We talked. We walked. We walked our talk. We noodled. We conjured. We brainstormed, blue-skied, dialogued, role played, invented, read, sang, stretched, drank coffee, wine, the crisp Colorado air, and whatever else it took to free ourselves from the gravity of what we already knew. If this was Rocky 1, our townhouse was the Gym, Adrienne nowhere in sight.
And every night before we went to bed, blissed out of our trees, we’d remind each other to remember our dreams and speak them aloud the first thing in the morning.
CLUES. We were looking for clues, hints, perfumed handkerchiefs dropped by our muse while we slept and anything else that bubbled to the surface of the imaginal stew we found ourselves now swimming in.
Crackpots? No. More like crockpots, simmering in our own creative juices, unimpaired by the almost infinite amount of distractions we had grown accustomed to calling our life.
Immersed. We were completely immersed — two eggs submerged in the boiling water of creation, heat turned up, lid on, timer off.
Our walls? The walls of our abode? Covered with paper, sketches, scribbles, post-its, quotes, pictures, lists, charts, diagrams, questions, and take out menus — the barely decipherable hieroglyphics of our journey into who knows where.
The floors? Our mothers would have had a heart attack, littered as they were with anything we didn’t have a place for. Rube Goldberg meets Fellini. Yin meets Yang meets Jung — the flora and fauna of two aspiring entrepreneurs on fire with possibility.
But our immersion went far beyond the four walls of our abode. It was a state of mind, not a geographical location. It didn’t really matter where we were. Walking by the creek or sitting in a bar was all the same to us, ruled as we were by our shared fascination, random silken threads of conversation with complete strangers, and the increasingly apparent sense that we were on to something big.
And then, on the morning of the 19th day, very much at ease in our townhouse abode, there was a knock on the door — a loud and insistent knock, a knock both of us found rather odd since nobody knew where we lived — or so we thought.
“It’s open,” Steven shouted from across the room. “Go ahead and let yourself in.”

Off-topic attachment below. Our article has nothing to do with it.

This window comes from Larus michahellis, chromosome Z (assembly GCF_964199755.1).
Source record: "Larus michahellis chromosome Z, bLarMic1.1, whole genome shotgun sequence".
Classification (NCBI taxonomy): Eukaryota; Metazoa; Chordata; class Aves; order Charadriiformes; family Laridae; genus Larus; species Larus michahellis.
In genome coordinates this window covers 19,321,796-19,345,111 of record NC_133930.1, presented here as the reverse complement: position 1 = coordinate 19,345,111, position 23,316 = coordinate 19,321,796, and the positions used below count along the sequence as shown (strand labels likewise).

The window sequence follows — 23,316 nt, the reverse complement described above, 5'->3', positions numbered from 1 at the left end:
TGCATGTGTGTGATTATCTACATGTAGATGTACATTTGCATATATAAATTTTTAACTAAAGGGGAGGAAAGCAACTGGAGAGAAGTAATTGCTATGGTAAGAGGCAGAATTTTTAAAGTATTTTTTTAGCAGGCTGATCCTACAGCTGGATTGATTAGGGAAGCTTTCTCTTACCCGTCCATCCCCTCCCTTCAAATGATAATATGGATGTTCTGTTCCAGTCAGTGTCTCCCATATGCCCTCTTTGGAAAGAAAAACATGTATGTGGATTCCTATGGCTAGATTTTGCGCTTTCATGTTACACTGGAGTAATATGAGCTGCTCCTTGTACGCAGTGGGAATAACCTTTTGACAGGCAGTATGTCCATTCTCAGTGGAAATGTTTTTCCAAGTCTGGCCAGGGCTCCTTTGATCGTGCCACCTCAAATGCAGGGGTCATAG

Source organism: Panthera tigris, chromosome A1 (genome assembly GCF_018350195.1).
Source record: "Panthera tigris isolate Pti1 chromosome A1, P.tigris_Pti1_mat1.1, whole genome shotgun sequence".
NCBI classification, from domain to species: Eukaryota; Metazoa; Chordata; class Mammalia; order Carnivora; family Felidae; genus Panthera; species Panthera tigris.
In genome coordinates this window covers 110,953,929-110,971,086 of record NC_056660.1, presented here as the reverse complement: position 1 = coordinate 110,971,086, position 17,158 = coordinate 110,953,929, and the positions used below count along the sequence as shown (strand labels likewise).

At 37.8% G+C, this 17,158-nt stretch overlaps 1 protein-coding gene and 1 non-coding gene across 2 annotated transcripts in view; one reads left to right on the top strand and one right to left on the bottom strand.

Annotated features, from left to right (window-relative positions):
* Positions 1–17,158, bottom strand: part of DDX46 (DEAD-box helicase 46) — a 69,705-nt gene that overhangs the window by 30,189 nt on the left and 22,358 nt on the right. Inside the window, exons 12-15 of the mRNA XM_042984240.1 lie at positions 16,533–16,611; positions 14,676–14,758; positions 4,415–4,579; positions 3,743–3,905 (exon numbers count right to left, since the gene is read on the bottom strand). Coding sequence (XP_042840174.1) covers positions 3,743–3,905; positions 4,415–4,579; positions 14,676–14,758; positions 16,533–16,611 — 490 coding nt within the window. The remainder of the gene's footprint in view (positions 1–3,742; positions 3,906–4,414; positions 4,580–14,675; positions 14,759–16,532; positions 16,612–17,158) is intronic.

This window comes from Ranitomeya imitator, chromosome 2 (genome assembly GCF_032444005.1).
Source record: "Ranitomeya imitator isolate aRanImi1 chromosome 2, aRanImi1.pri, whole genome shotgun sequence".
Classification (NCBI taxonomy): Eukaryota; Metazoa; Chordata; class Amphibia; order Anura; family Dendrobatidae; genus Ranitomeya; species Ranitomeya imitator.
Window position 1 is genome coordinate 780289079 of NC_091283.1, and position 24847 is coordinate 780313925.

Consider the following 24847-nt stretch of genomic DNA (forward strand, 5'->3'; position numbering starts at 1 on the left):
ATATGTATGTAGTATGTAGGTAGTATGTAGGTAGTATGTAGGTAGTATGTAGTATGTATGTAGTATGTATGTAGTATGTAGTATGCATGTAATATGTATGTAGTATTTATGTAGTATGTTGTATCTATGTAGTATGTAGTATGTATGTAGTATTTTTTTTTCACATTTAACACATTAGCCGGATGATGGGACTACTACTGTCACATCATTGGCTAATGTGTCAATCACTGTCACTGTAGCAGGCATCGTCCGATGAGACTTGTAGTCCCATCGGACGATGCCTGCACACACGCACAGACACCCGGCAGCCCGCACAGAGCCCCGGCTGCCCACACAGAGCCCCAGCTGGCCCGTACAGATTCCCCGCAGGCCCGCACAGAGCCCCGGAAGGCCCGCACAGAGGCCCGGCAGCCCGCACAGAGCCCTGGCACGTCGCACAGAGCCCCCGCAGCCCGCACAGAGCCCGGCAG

And there, at the threshold, stood a woman neither of us knew, a woman boldly announcing that, for the past three days, she’d been hearing about “these two creativity guys” and she just had to meet us, her business now on the cusp of either breaking through or breaking down.
I don’t remember a single thing of we said, but whatever it was hit the nail on the head.
The next day, there was another knock on the door. Apparently, someone else had heard about our whereabouts. This guy had a business, too, or was trying to have a business. He spoke. We listened. He spoke some more. We listened some more, occasionally asking a question or two and sharing some insight. He too, got what he needed.
On the third day, Jesus did not rise from the grave, but, yes, there was another knock on the door — just enough proof to the logical part of our minds that the previous two visits were not random events, but part of some kind of emerging pattern — what fans of Rupert Sheldrake might refer to as manifestations of the morphogenetic field, or what less metaphysical folks might describe as our very own “field of dreams.”
Steven and I had done nothing at all to draw these people to us — no ads in the paper, no posters on poles, no calls, no emails, no flyers, no social marketing campaigns. The only thing we’d done was immerse — dig deeply into our own highly charged process of creating something new.
But this “nothing at all” wasn’t nothing at all. It was something — something grand and glorious. Something extraordinarily attractive.
Is a mother hen sitting on her egg doing nothing at all? Is she slacking? Is her seeming disappearance from the poultry marketplace a sign of irresponsibility?
To the casual observer, maybe that’s what it looks like, but nothing could be further from the truth. Sitting is exactly what the mother hen needs to do in order to bring new life into the world. Stillness, not action, is her path.
Did Steven and I accomplish what we set out to do during our 30 days of immersion? Yes, we did. In spades. Beyond the inspiration, collaboration, and good feelings we experienced, we emerged with the design of our first product — a creative thinking training we ended up licensing to AT&T just two years later for a truck load of money.
Was our immersion time all fun and games? No way. Chaos and confusion were our housemates, but the rent they paid sparked a ton of learning, creativity, discovery, and a new found willingness to make friends with the unknown — what Henry Miller was referring to when he defined confusion as “simply a word we’ve invented for an order that is not yet understood.”
In today’s business world, immersion is a very rare commodity. ADD rules the day. Time is sliced and diced. We don’t have time. Time has us. We tweet, we delete, we tap our feet, but all too often nothing much beyond the status quo ever really happens. Downtime has become an anathema — the province of “B list” players. Busy-ness and business have become synonymous.
The assumption? The more we do and the faster we do it, the more success we’ll have. Boil an egg? Ha! We microwave it — even if it tastes like shit. Dive in? No way. We hydroplane.
But it doesn’t have to be that way. It really doesn’t.
Slowing down and going deep trumps speeding up and going crazy. Immersion trumps diversion. It’s possible. Yes, it is. I have proof. And so do YOU, if only you would pause long enough to remember those extraordinary times when you unplugged, tuned in, and dove into your own process of creating something new and wonderful.